TOMÁŠ Malatinský was one of the cabinet’s few ministers with no political party affiliation. Smer selected him to head the economy department after the 2012 elections, when a sweeping victory enabled the creation of a one-party cabinet.

Malatinský, who is labelled the richest minister in the cabinet of Prime Minister Robert Fico, formerly served as the head of the Association of Employers‘ Unions and Associations (AZZZ). His was the last appointment to be announced for the cabinet in March 2012, and he was not Smer’s first choice for economy minister. Fico reportedly wanted the post to go to Ján Valko, the former head of JAVYS, Slovakia’s nuclear decommissioning company. He was, however, later appointed to head the country’s intelligence service, the SIS.

Malatinský holds a degree in cartography and geodesy. Previously, he served as chairman of the board of directors of Elektrovod Holding Bratislava from 2000, and in the same year was elected vice president of the board of the Association of Energy Sector Employers and a year later became president. He served as president of the AZZZ from 2008.

Back in 2012, representatives of other business lobby groups supported Malatinský’s appointment to the post of economy minister and said they expected him to contribute to the improvement of the business environment.

“The business environment over the past six years has, for different reasons, gradually declined and continues to decline, so the key task is to stop this decline,” said AZZZ Vice President Rastislav Machunka at the time, as quoted by the SITA newswire.

Upon his appointment, Malatinský said he was likely to have a sympathetic ear for employers when revising the Labour Code. Among his priorities he listed Slovakia’s energy policies and a re-evaluation of price regulation.

Energy focus

During Malatinský’s two-year tenure at the helm of the Economy Ministry, the state regained full control over the Slovenský Plynárenský Priemysel (SPP) gas utility, after the state purchased the 49-percent stock of SPP from the EPH company in early June 2014.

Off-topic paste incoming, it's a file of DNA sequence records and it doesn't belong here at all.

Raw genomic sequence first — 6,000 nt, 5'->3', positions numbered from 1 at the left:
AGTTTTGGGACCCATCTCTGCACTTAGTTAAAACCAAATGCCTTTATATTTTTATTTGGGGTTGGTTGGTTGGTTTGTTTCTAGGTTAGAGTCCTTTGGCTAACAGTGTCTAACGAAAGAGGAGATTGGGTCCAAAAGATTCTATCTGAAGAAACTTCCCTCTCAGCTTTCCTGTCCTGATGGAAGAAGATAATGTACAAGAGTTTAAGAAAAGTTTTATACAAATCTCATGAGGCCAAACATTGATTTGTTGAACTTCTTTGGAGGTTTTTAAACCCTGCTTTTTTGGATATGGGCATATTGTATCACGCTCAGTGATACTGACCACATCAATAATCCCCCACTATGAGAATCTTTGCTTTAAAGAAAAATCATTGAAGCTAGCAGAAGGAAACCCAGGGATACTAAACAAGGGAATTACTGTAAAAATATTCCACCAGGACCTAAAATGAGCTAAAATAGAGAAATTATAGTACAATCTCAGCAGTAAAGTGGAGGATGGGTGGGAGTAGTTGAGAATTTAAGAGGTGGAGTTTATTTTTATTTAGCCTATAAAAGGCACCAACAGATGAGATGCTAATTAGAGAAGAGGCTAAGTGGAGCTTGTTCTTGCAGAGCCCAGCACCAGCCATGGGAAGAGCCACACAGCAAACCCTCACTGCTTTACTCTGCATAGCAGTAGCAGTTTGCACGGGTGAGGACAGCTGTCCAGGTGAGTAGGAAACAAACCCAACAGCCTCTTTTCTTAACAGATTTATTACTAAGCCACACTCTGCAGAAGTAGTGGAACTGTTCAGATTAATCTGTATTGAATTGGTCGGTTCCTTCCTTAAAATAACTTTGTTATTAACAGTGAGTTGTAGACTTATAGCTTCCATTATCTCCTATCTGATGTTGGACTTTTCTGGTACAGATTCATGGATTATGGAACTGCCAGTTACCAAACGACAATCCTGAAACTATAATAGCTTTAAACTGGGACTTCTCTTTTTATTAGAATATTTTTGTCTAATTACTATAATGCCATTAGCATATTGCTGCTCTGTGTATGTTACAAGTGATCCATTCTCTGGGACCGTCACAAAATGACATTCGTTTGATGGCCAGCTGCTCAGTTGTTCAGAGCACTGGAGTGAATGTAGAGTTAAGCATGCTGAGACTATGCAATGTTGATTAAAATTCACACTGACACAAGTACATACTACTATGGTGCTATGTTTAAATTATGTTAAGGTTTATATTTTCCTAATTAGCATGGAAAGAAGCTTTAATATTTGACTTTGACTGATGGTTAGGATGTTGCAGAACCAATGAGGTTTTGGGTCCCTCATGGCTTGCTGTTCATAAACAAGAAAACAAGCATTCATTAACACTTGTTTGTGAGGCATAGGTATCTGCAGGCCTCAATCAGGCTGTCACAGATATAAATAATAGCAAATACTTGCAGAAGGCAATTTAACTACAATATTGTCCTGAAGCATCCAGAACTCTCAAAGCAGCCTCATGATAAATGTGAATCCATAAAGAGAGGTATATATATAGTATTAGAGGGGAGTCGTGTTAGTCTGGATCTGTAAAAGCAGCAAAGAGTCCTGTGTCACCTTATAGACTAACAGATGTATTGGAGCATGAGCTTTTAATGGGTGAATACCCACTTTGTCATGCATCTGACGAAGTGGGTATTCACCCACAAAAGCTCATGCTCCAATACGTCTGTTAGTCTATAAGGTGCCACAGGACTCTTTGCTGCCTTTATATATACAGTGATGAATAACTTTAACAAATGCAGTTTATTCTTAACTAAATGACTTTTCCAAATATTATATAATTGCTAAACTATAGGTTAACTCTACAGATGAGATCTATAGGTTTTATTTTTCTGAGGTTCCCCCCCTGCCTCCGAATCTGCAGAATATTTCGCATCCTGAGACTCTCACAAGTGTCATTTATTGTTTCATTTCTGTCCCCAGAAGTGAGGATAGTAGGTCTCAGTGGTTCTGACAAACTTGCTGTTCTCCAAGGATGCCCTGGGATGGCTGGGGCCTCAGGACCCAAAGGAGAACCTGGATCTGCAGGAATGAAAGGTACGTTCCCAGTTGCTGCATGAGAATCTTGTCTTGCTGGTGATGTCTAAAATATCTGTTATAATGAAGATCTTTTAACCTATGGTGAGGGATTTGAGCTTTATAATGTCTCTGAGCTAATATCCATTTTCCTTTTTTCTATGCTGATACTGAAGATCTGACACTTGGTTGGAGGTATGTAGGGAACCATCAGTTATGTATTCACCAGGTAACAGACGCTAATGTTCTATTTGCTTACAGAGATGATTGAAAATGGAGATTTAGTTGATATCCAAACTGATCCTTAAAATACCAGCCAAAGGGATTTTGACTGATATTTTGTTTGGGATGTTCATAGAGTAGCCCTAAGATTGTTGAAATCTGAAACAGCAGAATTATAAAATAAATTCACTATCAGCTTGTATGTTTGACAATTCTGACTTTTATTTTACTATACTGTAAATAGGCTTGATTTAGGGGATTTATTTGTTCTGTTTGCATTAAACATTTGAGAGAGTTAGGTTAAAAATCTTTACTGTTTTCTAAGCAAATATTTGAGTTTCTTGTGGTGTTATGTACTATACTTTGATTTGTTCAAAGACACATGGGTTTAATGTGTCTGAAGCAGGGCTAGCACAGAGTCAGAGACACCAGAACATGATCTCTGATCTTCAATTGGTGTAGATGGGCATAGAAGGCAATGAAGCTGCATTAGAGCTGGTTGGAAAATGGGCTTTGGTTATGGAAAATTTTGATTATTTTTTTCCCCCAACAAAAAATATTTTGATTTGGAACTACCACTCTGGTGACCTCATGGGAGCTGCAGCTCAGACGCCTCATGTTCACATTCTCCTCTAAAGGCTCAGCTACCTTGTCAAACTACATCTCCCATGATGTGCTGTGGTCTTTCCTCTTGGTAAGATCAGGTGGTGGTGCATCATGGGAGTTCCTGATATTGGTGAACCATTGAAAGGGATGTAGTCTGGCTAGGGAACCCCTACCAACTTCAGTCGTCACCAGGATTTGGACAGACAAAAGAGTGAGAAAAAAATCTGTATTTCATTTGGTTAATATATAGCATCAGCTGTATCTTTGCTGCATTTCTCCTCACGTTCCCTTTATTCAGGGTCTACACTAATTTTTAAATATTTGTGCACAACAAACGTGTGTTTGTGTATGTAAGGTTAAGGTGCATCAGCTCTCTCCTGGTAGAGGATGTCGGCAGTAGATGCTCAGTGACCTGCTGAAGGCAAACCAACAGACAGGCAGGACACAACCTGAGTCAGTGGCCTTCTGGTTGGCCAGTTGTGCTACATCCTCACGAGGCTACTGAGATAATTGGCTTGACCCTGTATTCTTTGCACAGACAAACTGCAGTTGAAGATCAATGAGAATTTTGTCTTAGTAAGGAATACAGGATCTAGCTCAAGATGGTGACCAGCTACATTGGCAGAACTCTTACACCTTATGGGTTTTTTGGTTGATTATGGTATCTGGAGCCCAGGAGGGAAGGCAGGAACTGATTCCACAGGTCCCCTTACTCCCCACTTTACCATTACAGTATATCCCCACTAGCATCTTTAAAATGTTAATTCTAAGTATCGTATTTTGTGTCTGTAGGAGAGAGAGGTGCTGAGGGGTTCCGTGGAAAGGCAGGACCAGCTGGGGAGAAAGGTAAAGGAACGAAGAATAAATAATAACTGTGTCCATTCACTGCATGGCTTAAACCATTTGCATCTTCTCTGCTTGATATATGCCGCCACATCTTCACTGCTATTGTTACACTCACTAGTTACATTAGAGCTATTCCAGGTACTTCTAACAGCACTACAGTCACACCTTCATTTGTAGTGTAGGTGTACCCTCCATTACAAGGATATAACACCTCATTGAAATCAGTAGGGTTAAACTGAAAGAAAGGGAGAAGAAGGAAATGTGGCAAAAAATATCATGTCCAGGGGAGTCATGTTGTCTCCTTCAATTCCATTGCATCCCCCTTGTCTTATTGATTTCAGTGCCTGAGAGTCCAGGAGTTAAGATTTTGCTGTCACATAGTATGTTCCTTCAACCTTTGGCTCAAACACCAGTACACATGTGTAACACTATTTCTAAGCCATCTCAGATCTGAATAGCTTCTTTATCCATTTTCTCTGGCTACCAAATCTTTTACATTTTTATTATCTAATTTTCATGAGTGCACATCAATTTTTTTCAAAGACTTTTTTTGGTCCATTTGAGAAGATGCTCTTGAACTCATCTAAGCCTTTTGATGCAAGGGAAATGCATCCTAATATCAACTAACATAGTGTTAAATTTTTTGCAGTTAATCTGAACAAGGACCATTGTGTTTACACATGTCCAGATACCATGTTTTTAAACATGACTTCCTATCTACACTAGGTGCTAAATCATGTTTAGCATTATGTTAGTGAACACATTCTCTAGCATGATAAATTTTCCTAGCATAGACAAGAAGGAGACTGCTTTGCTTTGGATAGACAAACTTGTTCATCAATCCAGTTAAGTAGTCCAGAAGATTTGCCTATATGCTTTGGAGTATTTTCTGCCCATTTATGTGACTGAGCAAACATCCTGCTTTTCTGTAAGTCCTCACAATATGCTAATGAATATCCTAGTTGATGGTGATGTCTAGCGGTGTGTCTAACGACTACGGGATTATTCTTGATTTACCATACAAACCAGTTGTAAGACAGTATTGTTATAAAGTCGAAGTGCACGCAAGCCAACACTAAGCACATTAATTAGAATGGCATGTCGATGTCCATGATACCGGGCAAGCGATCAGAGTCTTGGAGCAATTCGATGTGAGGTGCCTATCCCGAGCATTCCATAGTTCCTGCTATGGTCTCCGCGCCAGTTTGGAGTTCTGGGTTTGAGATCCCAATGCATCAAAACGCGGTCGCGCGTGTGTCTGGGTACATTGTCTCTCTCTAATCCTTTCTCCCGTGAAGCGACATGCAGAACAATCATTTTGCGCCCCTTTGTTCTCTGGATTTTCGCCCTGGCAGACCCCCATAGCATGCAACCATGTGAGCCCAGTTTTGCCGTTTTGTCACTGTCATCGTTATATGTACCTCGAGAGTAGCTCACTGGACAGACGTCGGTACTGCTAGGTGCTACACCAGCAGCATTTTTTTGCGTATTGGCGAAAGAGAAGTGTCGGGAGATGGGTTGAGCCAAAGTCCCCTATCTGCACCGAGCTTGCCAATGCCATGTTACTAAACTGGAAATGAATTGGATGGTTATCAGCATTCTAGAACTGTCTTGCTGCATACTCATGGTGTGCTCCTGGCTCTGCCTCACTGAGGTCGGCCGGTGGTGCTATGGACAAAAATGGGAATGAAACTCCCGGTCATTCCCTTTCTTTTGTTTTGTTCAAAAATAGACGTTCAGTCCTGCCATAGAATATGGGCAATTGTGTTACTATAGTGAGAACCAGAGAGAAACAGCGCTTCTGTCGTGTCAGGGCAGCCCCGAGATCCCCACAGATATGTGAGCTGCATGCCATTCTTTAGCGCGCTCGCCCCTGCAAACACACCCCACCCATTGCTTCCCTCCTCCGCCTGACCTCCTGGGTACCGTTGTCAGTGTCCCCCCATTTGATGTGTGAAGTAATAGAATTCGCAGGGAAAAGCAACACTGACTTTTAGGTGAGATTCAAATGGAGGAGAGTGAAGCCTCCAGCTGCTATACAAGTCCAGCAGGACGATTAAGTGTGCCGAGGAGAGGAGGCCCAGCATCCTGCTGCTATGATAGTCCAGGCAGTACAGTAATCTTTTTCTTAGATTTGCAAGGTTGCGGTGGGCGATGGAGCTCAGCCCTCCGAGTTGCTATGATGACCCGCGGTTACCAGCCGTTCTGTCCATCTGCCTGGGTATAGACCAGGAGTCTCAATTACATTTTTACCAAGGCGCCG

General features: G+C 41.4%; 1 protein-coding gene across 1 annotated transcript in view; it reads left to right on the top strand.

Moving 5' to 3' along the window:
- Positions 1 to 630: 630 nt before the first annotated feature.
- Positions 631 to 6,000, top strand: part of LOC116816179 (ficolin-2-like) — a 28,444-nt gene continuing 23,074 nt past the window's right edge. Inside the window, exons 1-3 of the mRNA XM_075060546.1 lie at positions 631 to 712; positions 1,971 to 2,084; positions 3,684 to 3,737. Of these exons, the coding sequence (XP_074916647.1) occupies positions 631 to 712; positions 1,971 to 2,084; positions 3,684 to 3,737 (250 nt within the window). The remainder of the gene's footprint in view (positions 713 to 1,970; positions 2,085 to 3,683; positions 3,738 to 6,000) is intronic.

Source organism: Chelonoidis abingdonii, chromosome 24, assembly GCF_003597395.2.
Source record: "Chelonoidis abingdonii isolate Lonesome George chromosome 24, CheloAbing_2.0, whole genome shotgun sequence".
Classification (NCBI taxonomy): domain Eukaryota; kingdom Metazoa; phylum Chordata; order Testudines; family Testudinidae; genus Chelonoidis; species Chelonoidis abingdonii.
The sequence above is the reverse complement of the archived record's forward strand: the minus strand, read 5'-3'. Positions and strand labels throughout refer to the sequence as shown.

The process took almost two years, and the government and particularly the minister earned a lot of criticism from the opposition regarding the SPP purchase, SITA reported. The reason why Fico and Malatinský insisted on taking over SPP was that they wanted the state to control the prices of gas in the major gas provider, SITA wrote.

Malatinský also dealt with the problems surrounding the completion of the third and fourth blocks of the Mochovce nuclear power plant. The ministry has repeatedly clashed with the majority owner of Slovenské Elektrárne (SE), the Italian Enel energy giant, over the costs of the construction. The state kept suspending the increased investments in the project, with Malatinský claiming that Enel was not able to explain how the finances were actually used, SITA wrote. The deadline for completion remains vague.
Malatinský did not succeed with his Energy Policy, a major document drafted by his ministry that defined the targets and priorities of the energy sector in Slovakia until 2035, with an outlook for 2050.

Mixed legacy

Even though prior to becoming minister Malatinský used to criticise government investment stimuli, under his tenure the government passed investment stimuli amounting altogether to about €130 million.

Between 2012 and now, almost 7,500 new jobs were created in Slovakia, SITA quoted the statistics of the Economy Ministry, with over 2,700 of them in the regions with a higher-than-average unemployment rate. An estimated 15,000 jobs should be created in subcontractor companies.

As for major investors operating in Slovakia, Malatinský mainly had to deal with American steel-making giant U.S. Steel, which contemplated leaving the Košice-based plant, a major employer in eastern Slovakia. The parties reached an agreement in the end and U.S. Steel has stayed put for now, SITA wrote.

Malatinský also initiated the sale of the state’s 49-percent share in the Slovak Telekom company.

When reflecting on his performance towards the goal of improving the business environment in the country, Malatinský admitted he did not succeed as he wanted to and noted that the burden of red tape burden businesses are facing in Slovakia is still too heavy.

“It’s like when you’re weeding, and [the weed] keeps growing back,” he said as quoted by SITA. “It seems to me we won’t be able to manage it as we would need to.”